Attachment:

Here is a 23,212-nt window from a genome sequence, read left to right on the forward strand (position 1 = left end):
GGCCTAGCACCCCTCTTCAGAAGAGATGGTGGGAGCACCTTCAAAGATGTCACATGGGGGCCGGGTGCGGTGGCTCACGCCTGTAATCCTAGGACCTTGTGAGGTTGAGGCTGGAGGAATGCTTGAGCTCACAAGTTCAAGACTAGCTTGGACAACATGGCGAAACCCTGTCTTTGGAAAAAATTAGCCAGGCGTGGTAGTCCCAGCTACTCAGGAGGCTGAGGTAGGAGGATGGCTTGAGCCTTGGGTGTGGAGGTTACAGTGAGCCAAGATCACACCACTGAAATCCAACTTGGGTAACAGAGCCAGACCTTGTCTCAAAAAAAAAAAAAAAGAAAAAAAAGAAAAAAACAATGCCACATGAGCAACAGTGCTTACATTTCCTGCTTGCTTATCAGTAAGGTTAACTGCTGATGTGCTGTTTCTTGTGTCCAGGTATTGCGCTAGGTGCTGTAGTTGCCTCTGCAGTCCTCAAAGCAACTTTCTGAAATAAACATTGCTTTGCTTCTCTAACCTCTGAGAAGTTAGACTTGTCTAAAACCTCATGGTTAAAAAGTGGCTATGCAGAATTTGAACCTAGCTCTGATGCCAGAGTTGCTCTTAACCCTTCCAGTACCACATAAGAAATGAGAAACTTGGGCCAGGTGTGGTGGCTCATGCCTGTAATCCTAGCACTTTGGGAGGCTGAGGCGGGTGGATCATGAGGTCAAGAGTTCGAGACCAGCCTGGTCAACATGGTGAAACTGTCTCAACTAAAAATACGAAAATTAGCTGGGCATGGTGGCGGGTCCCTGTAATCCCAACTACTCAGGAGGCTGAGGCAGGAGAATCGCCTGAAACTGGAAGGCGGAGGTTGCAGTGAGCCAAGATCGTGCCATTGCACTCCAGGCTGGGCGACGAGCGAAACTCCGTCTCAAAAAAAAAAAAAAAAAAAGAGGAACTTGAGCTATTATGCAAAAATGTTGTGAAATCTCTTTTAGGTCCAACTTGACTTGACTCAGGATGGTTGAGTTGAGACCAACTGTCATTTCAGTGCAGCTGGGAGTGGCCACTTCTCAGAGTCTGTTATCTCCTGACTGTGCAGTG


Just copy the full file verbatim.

Here is a 23,212-nt window from a genome sequence, read left to right on the forward strand (position 1 = left end):
GGCCTAGCACCCCTCTTCAGAAGAGATGGTGGGAGCACCTTCAAAGATGTCACATGGGGGCCGGGTGCGGTGGCTCACGCCTGTAATCCTAGGACCTTGTGAGGTTGAGGCTGGAGGAATGCTTGAGCTCACAAGTTCAAGACTAGCTTGGACAACATGGCGAAACCCTGTCTTTGGAAAAAATTAGCCAGGCGTGGTAGTCCCAGCTACTCAGGAGGCTGAGGTAGGAGGATGGCTTGAGCCTTGGGTGTGGAGGTTACAGTGAGCCAAGATCACACCACTGAAATCCAACTTGGGTAACAGAGCCAGACCTTGTCTCAAAAAAAAAAAAAAAGAAAAAAAAGAAAAAAACAATGCCACATGAGCAACAGTGCTTACATTTCCTGCTTGCTTATCAGTAAGGTTAACTGCTGATGTGCTGTTTCTTGTGTCCAGGTATTGCGCTAGGTGCTGTAGTTGCCTCTGCAGTCCTCAAAGCAACTTTCTGAAATAAACATTGCTTTGCTTCTCTAACCTCTGAGAAGTTAGACTTGTCTAAAACCTCATGGTTAAAAAGTGGCTATGCAGAATTTGAACCTAGCTCTGATGCCAGAGTTGCTCTTAACCCTTCCAGTACCACATAAGAAATGAGAAACTTGGGCCAGGTGTGGTGGCTCATGCCTGTAATCCTAGCACTTTGGGAGGCTGAGGCGGGTGGATCATGAGGTCAAGAGTTCGAGACCAGCCTGGTCAACATGGTGAAACTGTCTCAACTAAAAATACGAAAATTAGCTGGGCATGGTGGCGGGTCCCTGTAATCCCAACTACTCAGGAGGCTGAGGCAGGAGAATCGCCTGAAACTGGAAGGCGGAGGTTGCAGTGAGCCAAGATCGTGCCATTGCACTCCAGGCTGGGCGACGAGCGAAACTCCGTCTCAAAAAAAAAAAAAAAAAAAGAGGAACTTGAGCTATTATGCAAAAATGTTGTGAAATCTCTTTTAGGTCCAACTTGACTTGACTCAGGATGGTTGAGTTGAGACCAACTGTCATTTCAGTGCAGCTGGGAGTGGCCACTTCTCAGAGTCTGTTATCTCCTGACTGTGCAGTG